3Com Confirms Huawei Switch Plans


3Com Wednesday plans to deepen its push into the enterprise networking space with the launch of the modular Switch 7700, a Layer 3 LAN core switch.

As first reported by CRN last week, the networking hardware vendor is OEMing the switch from Huawei, the Chinese vendor involved in a patent infringement suit with Cisco Systems.

The 3Com Switch 7700 is a high-performance, Layer 3 modular LAN switch for campus core applications and supports convergence of voice, video and data with Quality of Service (QoS), bandwidth management and high-density Gigabit and Fast Ethernet, said Patrick Guay, vice president, LAN infrastructure at 3Com. The switch is also 10-gigabit capable, he said.

Slated to be unveiled Wednesday, the switch is "only the beginning," Guay said. The company is developing a full product roadmap based on the platform, he said.

The seven-slot starter kit for the 7700 will have a U.S. list price of $21,995, 3Com said. In general, the switch will price out from 15 percent to 40 percent less than competing solutions from Cisco, Guay said. The 7700 is designed to compete head-to-head with Cisco's Catalyst 4500 series switches, he said.

Glenn Perkal, vice president of Albuquerque, N.M., solution provider Integrity Networking Systems, called the 7700 platform a "good midrange chassis that will work well as a core product for midsize enterprise customers." The switch "will give us the opportunity to do more for our customers that are looking for more capability at a lower price," Perkal said.

The 7700 is a solid offering to go against Cisco's Catalyst 4500 and Extreme Network's Alpine switch line, Perkal said, but "we still have customers that will only buy Cisco," he added.

Integrity sells Cisco and Foundry gear as well as 3Com.

While Perkal said he is excited about the launch of the 7700, scheduled for late July, he is looking forward to more products from the 3Com-Huawei joint venture.

"This is just the beginning. There are a lot more products to come on the higher end that we're excited about," he said. "I'm especially happy to see a company like 3Com enter the router market. The fact that somebody else is making a major play in the router market is a good thing for everybody."

Dave Smith, vice president of sales at 3Com, said the company will recruit its current Gold and Silver partners to sell the new switch line. "There is a good portion of our partner base that can scale to this market right now," he said. Many 3Com partners have been selling other products into the enterprise space because 3Com didn't offer any, Smith said.

"Our channel partners will now be able to compete in this market with a lower acquisition cost and still have higher product margins," he said. "We also expect an influx of new partners who are tired of competing for low or no margins."

Unlike other 3Com switches, partners will have to undergo training and be certified to sell the new modular line, Smith said. 3Com plans to sponsor a large national training session in late July, he said.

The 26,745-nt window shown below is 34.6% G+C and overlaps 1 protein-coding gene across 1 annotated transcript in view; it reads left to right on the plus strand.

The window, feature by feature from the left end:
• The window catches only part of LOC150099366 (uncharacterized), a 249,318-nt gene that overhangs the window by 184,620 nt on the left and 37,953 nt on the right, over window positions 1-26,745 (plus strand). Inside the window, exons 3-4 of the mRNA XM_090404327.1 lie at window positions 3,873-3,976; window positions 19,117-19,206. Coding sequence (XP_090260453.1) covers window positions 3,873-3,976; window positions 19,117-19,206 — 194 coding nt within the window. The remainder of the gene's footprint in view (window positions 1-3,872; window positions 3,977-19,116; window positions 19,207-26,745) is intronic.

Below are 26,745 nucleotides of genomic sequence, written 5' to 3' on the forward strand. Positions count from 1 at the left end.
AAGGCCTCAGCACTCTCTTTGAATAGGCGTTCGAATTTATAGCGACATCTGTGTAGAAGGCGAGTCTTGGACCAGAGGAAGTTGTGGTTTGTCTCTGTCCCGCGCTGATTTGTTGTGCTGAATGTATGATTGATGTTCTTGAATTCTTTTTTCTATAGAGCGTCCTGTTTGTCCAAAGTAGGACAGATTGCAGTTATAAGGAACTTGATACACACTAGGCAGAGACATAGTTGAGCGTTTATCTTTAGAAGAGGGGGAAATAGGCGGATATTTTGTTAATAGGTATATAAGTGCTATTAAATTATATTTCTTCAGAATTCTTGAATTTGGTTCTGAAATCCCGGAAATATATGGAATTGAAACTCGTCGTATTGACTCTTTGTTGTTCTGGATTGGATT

3Com also plans Wednesday to unveil the XRN GBIC Fabric Interconnect, a new method of XRN technology implementation that enables customers to extend XRN connections across distances up to 70 kilometers. Launched last year, 3Com's XRN connects stackable switches, allowing them to be managed as a single switch fabric. The XRN GBIC Fabric Interconnect is expected to be available in September and be part of a chargeable software upgrade.

3Com also plans to introduce the Switch 4070, an XRN-enabled switch that lets IT managers to dictate the mixture of 1000BASE SX and 1000BASE LX ports to meet their specific requirements, using SFP transceivers. The Switch 4070 is expected to be available in July at a list price of $8,995.

As well, 3Com will announce Wednesday that it plans to add new enterprise-level capabilities on its Gigabit Ethernet switches to support the advanced enterprise routing protocol OSPF.

As for the lawsuit between Cisco and Huawei, Perkal said he isn't worried. "3Com guaranteed us they would bring products to market that would not be affected by this suit, and I believe them," he said.

3Com last week asked the U.S. Court for the Eastern District of Texas in Marshall, Texas, to intervene in the litigation between Cisco and Huawei. 3Com asked the court to declare that the products it OEMs from Huawei and later sells through a planned joint venture do not infringe on Cisco's intellectual property. Also last week, Huawei asked the court to declare that its new products do not infringe Cisco's Intellectual property.

3Com in said in March that it had formed a joint venture with Huawei to produce a high-end line of enterprise switches and routers.

Last week's moves follow a preliminary injunction issued by the court June 6 that bars Huawei from selling products that use Cisco documentation, online help files and source code. Huawei said it already has pulled the products in question from U.S. markets.